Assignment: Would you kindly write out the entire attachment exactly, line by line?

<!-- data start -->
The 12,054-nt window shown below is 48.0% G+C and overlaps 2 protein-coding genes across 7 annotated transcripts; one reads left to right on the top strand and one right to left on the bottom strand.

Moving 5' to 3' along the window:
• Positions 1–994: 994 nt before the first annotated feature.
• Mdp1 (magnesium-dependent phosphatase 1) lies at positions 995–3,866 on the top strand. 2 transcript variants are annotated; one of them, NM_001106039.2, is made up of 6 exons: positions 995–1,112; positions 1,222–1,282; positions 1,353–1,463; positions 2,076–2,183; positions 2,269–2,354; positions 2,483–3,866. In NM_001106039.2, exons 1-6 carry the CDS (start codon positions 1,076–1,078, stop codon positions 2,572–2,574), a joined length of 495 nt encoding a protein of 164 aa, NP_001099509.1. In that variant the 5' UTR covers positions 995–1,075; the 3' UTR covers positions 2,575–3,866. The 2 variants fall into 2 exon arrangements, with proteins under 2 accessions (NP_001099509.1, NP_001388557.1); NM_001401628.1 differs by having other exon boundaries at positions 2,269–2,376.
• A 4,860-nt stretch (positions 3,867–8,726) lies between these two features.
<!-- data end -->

The 12,054-nt window shown below is 48.0% G+C and overlaps 2 protein-coding genes across 7 annotated transcripts; one reads left to right on the top strand and one right to left on the bottom strand.

Moving 5' to 3' along the window:
• Positions 1–994: 994 nt before the first annotated feature.
• Mdp1 (magnesium-dependent phosphatase 1) lies at positions 995–3,866 on the top strand. 2 transcript variants are annotated; one of them, NM_001106039.2, is made up of 6 exons: positions 995–1,112; positions 1,222–1,282; positions 1,353–1,463; positions 2,076–2,183; positions 2,269–2,354; positions 2,483–3,866. In NM_001106039.2, exons 1-6 carry the CDS (start codon positions 1,076–1,078, stop codon positions 2,572–2,574), a joined length of 495 nt encoding a protein of 164 aa, NP_001099509.1. In that variant the 5' UTR covers positions 995–1,075; the 3' UTR covers positions 2,575–3,866. The 2 variants fall into 2 exon arrangements, with proteins under 2 accessions (NP_001099509.1, NP_001388557.1); NM_001401628.1 differs by having other exon boundaries at positions 2,269–2,376.
• A 4,860-nt stretch (positions 3,867–8,726) lies between these two features.